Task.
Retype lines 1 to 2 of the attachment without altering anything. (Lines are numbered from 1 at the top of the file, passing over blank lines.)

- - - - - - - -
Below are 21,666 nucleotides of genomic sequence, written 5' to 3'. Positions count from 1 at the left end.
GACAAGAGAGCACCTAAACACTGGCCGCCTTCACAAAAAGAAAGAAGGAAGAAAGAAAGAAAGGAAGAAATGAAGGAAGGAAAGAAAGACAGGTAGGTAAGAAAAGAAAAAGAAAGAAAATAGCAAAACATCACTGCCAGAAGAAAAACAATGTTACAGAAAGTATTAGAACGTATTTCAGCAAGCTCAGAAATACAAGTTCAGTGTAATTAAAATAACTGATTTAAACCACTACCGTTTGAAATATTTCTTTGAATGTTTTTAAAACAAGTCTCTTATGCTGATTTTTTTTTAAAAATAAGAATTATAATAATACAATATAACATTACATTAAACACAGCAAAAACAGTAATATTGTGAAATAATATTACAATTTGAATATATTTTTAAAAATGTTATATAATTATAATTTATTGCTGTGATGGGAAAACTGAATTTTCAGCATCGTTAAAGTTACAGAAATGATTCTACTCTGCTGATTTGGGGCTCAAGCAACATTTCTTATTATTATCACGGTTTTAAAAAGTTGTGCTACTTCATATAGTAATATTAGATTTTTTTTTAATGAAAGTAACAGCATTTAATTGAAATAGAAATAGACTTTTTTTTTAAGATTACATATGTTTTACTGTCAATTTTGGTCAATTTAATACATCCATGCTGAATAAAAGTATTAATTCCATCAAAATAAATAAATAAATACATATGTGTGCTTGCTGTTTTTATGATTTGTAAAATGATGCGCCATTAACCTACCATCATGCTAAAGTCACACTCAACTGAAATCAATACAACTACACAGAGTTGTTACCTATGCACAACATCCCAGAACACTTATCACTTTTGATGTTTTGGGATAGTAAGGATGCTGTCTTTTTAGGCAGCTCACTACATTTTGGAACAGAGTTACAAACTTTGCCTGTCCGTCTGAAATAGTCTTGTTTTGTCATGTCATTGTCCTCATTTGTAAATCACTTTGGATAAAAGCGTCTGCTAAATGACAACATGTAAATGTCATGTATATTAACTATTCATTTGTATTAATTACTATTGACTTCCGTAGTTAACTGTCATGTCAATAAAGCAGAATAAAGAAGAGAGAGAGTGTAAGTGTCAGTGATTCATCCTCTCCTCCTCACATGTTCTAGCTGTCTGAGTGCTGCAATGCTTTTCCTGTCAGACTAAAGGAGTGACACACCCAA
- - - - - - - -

Below are 21,666 nucleotides of genomic sequence, written 5' to 3'. Positions count from 1 at the left end.
GACAAGAGAGCACCTAAACACTGGCCGCCTTCACAAAAAGAAAGAAGGAAGAAAGAAAGAAAGGAAGAAATGAAGGAAGGAAAGAAAGACAGGTAGGTAAGAAAAGAAAAAGAAAGAAAATAGCAAAACATCACTGCCAGAAGAAAAACAATGTTACAGAAAGTATTAGAACGTATTTCAGCAAGCTCAGAAATACAAGTTCAGTGTAATTAAAATAACTGATTTAAACCACTACCGTTTGAAATATTTCTTTGAATGTTTTTAAAACAAGTCTCTTATGCTGATTTTTTTTTAAAAATAAGAATTATAATAATACAATATAACATTACATTAAACACAGCAAAAACAGTAATATTGTGAAATAATATTACAATTTGAATATATTTTTAAAAATGTTATATAATTATAATTTATTGCTGTGATGGGAAAACTGAATTTTCAGCATCGTTAAAGTTACAGAAATGATTCTACTCTGCTGATTTGGGGCTCAAGCAACATTTCTTATTATTATCACGGTTTTAAAAAGTTGTGCTACTTCATATAGTAATATTAGATTTTTTTTTAATGAAAGTAACAGCATTTAATTGAAATAGAAATAGACTTTTTTTTTAAGATTACATATGTTTTACTGTCAATTTTGGTCAATTTAATACATCCATGCTGAATAAAAGTATTAATTCCATCAAAATAAATAAATAAATACATATGTGTGCTTGCTGTTTTTATGATTTGTAAAATGATGCGCCATTAACCTACCATCATGCTAAAGTCACACTCAACTGAAATCAATACAACTACACAGAGTTGTTACCTATGCACAACATCCCAGAACACTTATCACTTTTGATGTTTTGGGATAGTAAGGATGCTGTCTTTTTAGGCAGCTCACTACATTTTGGAACAGAGTTACAAACTTTGCCTGTCCGTCTGAAATAGTCTTGTTTTGTCATGTCATTGTCCTCATTTGTAAATCACTTTGGATAAAAGCGTCTGCTAAATGACAACATGTAAATGTCATGTATATTAACTATTCATTTGTATTAATTACTATTGACTTCCGTAGTTAACTGTCATGTCAATAAAGCAGAATAAAGAAGAGAGAGAGTGTAAGTGTCAGTGATTCATCCTCTCCTCCTCACATGTTCTAGCTGTCTGAGTGCTGCAATGCTTTTCCTGTCAGACTAAAGGAGTGACACACCCAA